News from July 3, 2012:
RALEIGH, North Carolina (Reuters) – Lawmakers in North Carolina, which has a long Atlantic Ocean coastline and vast areas of low-lying land, voted on Tuesday to ignore studies predicting a rapid rise in sea level due to climate change and postpone planning for the consequences. …
Backed by real estate developers, the Republican-led General Assembly passed a law requiring that projected rates of sea level rise be calculated on historical trends and not include accelerated rates of increase.
North Carolina is among the state’s most vulnerable to sea level rise with its long coastline and thousands of square miles of low-lying land. A 2012 study by the U.S. Geological Survey says sea levels along the Atlantic Coast from North Carolina to Massachusetts are rising three to four times faster than the global average. Global sea level rise has been projected to rise two to three feet by the end of the 21st century, but in hot spots, the increase may be greater.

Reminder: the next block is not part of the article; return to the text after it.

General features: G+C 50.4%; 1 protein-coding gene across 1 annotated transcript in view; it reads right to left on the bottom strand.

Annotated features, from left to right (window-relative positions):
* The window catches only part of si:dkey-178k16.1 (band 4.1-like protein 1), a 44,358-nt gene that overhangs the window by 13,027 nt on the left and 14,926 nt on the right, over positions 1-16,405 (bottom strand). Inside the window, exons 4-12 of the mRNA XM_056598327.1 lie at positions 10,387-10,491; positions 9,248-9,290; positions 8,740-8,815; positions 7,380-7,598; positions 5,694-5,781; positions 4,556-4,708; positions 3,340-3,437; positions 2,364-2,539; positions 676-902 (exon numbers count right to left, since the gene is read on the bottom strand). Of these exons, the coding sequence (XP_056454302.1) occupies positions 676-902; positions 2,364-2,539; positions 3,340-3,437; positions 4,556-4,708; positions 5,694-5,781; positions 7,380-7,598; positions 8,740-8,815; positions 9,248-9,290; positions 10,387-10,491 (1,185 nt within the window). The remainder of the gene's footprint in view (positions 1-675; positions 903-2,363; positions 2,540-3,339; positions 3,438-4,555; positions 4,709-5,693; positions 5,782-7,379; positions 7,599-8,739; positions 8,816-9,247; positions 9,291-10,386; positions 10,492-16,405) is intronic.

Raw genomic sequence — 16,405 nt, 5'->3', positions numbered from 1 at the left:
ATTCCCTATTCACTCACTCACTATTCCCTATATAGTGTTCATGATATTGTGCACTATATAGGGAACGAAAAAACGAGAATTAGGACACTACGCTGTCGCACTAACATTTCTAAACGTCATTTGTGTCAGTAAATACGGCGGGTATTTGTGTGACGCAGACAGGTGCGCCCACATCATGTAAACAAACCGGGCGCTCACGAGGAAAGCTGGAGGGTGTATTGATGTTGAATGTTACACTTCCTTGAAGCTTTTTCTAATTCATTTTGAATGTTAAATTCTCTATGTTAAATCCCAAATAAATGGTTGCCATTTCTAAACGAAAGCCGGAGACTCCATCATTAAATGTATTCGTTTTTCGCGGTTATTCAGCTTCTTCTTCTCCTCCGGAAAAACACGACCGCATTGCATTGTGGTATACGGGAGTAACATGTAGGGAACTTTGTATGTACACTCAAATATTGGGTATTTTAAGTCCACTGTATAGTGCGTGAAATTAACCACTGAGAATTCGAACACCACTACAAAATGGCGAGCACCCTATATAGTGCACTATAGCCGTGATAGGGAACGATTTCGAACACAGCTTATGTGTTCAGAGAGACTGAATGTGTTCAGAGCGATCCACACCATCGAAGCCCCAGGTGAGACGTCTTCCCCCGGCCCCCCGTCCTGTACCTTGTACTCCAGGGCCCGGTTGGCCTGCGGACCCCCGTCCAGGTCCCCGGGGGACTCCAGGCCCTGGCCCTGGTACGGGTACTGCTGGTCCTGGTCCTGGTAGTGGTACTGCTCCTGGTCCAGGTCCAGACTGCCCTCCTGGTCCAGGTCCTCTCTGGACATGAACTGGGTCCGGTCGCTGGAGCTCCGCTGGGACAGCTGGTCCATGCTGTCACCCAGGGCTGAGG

A panel of scientists that advises North Carolina’s Coastal Resources Commission, a state policy panel, said coastal communities should plan for about 39 inches of sea level rise by 2100 based on seven scientific studies.
That drew a backlash from a coastal economic development group called NC-20 that called it fake science. The group said making development take into account 39 inches of sea level rise could undermine the coastal economy, raise insurance costs and turn thousands of square miles of coastal property into flood plains that could not be developed.
During floor debate Tuesday, Rep. Pat McElraft, a Republican who sponsored the bill, questioned the scientific accuracy of climate change and said that sea level rise along North Carolina’s coast in the last century had averaged 8 inches.